William D. Wampler, of Harrisonburg, retired president of WLR Foods, a poultry production and processing company, received two honors from Virginia Tech's College of Agriculture and Life Sciences.

A classroom at the Alphin-Stuart Livestock Arena was named the Wampler classroom in honor of Wampler and his wife, Bonnie Lou Wampler. He also was named to the College’s Hall of Fame.

The College of Agriculture and Life Sciences Hall of Fame honors those individuals who have given outstanding service to the College. The Hall of Fame award will be presented at the College Scholarship Banquet on Friday, Oct. 22.

"William Wampler has always kept Virginia Tech and the College as an integral part of his long and exciting career. Agriculture and Virginia Tech are rooted in his personal background, leadership experience, and service," said Sharron Quisenberry, dean of the College of Agriculture and Life Sciences. "He started as a student at Virginia Tech learning from the faculty members and has continued to give back to the university and college throughout his life to ensure that others benefited from what he had learned. Students, the college, and university have benefited significantly from his contributions as a student, agricultural leader, and benefactor."

Wampler studied poultry science at Virginia Tech and received a bachelor's degree in 1950. Following graduation, his first contributions to the university included making Wampler farms and facilities available as sites for field testing and applied research for Virginia Tech faculty.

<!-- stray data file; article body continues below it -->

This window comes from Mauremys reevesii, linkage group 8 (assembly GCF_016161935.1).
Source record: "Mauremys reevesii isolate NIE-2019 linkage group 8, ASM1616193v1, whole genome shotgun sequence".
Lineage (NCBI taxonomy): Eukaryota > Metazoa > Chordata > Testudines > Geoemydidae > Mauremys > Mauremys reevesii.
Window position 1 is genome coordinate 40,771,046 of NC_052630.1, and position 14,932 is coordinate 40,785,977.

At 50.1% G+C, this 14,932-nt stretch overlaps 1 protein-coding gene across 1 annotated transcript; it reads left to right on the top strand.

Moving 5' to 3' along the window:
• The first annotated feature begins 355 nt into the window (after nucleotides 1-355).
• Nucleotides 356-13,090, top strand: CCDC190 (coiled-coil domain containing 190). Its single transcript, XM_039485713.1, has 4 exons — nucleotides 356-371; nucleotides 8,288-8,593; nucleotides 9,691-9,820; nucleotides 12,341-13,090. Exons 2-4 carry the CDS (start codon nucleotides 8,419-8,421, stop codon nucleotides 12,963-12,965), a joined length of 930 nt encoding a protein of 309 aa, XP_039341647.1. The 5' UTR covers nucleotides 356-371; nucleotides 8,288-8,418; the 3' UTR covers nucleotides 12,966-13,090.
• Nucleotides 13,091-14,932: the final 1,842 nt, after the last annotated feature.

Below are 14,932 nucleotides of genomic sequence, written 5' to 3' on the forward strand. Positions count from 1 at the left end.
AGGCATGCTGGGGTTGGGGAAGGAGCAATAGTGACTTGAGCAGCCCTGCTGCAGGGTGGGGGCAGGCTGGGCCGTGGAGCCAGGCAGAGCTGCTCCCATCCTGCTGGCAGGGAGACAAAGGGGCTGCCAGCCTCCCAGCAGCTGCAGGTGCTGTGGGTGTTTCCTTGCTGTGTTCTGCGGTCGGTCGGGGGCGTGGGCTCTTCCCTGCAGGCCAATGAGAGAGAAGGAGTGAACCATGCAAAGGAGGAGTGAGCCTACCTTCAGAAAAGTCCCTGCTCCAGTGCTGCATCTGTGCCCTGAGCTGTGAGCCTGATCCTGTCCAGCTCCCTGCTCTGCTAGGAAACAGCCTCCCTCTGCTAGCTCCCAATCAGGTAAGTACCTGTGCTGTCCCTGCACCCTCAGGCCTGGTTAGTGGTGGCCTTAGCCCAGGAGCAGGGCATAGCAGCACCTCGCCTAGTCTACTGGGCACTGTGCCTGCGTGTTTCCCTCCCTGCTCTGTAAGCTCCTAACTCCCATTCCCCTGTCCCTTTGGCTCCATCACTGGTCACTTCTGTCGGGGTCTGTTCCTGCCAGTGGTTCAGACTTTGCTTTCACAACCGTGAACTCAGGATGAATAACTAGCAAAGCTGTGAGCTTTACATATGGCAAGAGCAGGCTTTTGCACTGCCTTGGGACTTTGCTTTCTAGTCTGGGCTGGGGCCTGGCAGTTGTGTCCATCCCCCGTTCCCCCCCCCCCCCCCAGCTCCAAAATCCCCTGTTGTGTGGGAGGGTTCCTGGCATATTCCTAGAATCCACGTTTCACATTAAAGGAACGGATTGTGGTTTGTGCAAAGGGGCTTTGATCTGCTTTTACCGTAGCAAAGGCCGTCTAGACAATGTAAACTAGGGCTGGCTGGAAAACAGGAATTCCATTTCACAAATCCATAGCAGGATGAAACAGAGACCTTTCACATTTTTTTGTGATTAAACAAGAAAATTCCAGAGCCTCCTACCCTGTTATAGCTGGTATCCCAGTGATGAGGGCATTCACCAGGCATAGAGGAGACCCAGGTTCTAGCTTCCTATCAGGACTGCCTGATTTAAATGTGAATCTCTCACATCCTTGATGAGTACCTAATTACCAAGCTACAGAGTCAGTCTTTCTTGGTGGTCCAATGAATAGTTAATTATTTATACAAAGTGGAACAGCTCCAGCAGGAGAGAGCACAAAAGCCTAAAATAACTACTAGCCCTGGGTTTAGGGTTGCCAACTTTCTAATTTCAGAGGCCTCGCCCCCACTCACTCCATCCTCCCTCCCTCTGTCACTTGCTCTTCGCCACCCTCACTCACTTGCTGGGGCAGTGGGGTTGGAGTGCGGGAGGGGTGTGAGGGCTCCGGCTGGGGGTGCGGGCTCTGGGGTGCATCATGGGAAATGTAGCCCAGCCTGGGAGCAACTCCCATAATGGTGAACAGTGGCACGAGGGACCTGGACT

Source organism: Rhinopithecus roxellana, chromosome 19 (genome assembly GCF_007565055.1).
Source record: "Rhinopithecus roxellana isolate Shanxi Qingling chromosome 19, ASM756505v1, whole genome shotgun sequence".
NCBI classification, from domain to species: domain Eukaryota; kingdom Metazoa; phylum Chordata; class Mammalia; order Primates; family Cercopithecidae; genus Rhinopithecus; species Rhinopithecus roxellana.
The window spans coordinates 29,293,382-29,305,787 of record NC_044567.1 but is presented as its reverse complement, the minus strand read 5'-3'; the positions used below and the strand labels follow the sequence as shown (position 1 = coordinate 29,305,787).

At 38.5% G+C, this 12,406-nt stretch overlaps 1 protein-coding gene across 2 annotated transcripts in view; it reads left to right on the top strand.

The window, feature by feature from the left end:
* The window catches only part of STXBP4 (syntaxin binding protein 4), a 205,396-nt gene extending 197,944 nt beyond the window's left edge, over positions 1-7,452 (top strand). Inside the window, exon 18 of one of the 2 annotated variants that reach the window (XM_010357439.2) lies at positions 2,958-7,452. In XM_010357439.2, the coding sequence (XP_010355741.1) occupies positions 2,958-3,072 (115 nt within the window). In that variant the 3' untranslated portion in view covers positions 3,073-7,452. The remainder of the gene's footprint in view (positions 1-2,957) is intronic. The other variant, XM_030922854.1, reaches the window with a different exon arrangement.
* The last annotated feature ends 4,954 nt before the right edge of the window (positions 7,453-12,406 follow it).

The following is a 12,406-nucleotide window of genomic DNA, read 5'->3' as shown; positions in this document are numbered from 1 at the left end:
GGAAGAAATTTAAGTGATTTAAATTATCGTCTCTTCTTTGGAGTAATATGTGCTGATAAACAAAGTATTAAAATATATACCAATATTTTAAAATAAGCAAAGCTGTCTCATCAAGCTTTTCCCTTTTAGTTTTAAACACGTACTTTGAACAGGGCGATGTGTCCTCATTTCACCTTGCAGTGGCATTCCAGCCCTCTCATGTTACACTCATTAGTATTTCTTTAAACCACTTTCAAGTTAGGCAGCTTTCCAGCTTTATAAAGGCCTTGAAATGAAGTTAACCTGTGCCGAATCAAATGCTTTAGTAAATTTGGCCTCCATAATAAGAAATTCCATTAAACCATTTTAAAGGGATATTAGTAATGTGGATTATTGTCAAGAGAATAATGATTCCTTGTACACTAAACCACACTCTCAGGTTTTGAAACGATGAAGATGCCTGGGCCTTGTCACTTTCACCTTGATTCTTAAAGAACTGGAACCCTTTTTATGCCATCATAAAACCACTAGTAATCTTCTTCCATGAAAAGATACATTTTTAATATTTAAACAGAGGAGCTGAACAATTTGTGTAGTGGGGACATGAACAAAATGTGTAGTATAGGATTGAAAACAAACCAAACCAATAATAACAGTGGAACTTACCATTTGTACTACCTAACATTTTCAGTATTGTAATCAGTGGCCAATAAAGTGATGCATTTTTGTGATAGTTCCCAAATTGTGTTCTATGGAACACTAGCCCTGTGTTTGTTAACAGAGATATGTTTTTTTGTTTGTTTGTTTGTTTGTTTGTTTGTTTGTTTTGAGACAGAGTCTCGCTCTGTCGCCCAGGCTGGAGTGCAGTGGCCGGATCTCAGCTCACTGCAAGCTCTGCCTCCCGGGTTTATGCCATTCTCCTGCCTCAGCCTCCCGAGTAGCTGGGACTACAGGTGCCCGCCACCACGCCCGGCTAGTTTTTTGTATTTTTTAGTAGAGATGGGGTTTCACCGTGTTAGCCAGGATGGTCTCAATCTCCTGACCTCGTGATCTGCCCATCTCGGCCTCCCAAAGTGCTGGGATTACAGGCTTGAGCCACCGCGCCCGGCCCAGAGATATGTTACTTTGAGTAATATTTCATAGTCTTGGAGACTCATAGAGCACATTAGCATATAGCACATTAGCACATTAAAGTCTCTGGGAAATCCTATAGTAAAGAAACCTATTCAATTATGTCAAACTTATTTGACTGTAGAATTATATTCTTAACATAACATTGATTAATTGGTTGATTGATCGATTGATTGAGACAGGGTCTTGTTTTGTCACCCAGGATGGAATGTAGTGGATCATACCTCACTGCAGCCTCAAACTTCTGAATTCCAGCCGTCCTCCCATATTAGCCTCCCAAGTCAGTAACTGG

Most recently, he supported the construction of the new Alphin-Stuart Livestock Teaching Arena and played a key role in initiating the building program.

The Wampler Scholarship is named in his honor, and he and his brother Charles donated money to name the Wampler Conference Room in Litton Reaves Hall to honor their father Charles Wampler Sr.

William has received numerous awards and honors presented by the Virginia Poultry Federation and the National Turkey Federation, said Mark A. McCann, head of the College’s department of animal and poultry sciences who nominated Wampler for the Hall of Fame honor.

"His involvement in the poultry and turkey industry has literally covered his lifetime starting with his 4-H activities with poultry. His leadership roles started when he was a youngster in 4-H and was elected president of the Virginia 4-H Congress Cabinet and continued through serving as president of the National Turkey Federation, the Virginia Angus Association, the Virginia Poultry Federation, and the Virginia Beef Cattle Improvement Association. He is a board member of the Baltimore Bank of Cooperatives and past chair of the Capital Campaign for Bridgewater College. He continues on the board of Bridgewater College," said McCann.

Consistently ranked by the National Science Foundation among the top 10 institutions in agricultural research, Virginia Tech’s College of Agriculture and Life Sciences offers students the opportunity to learn from some of the world’s leading agricultural scientists. The college’s comprehensive curriculum gives students a balanced education that ranges from food and fiber production to economics to human health. The college is a national leader in incorporating technology, biotechnology, computer applications, and other recent scientific advances into its teaching program.

Founded in 1872 as a land-grant college, Virginia Tech has grown to become among the largest universities in the Commonwealth of Virginia. Today, Virginia Tech’s eight colleges are dedicated to putting knowledge to work through teaching, research, and outreach activities and to fulfilling its vision to be among the top research universities in the nation. At its 2,600-acre main campus located in Blacksburg and other campus centers in Northern Virginia, Southwest Virginia, Hampton Roads, Richmond, and Roanoke, Virginia Tech enrolls more than 28,000 full- and part-time undergraduate and graduate students from all 50 states and more than 100 countries in 180 academic degree programs.

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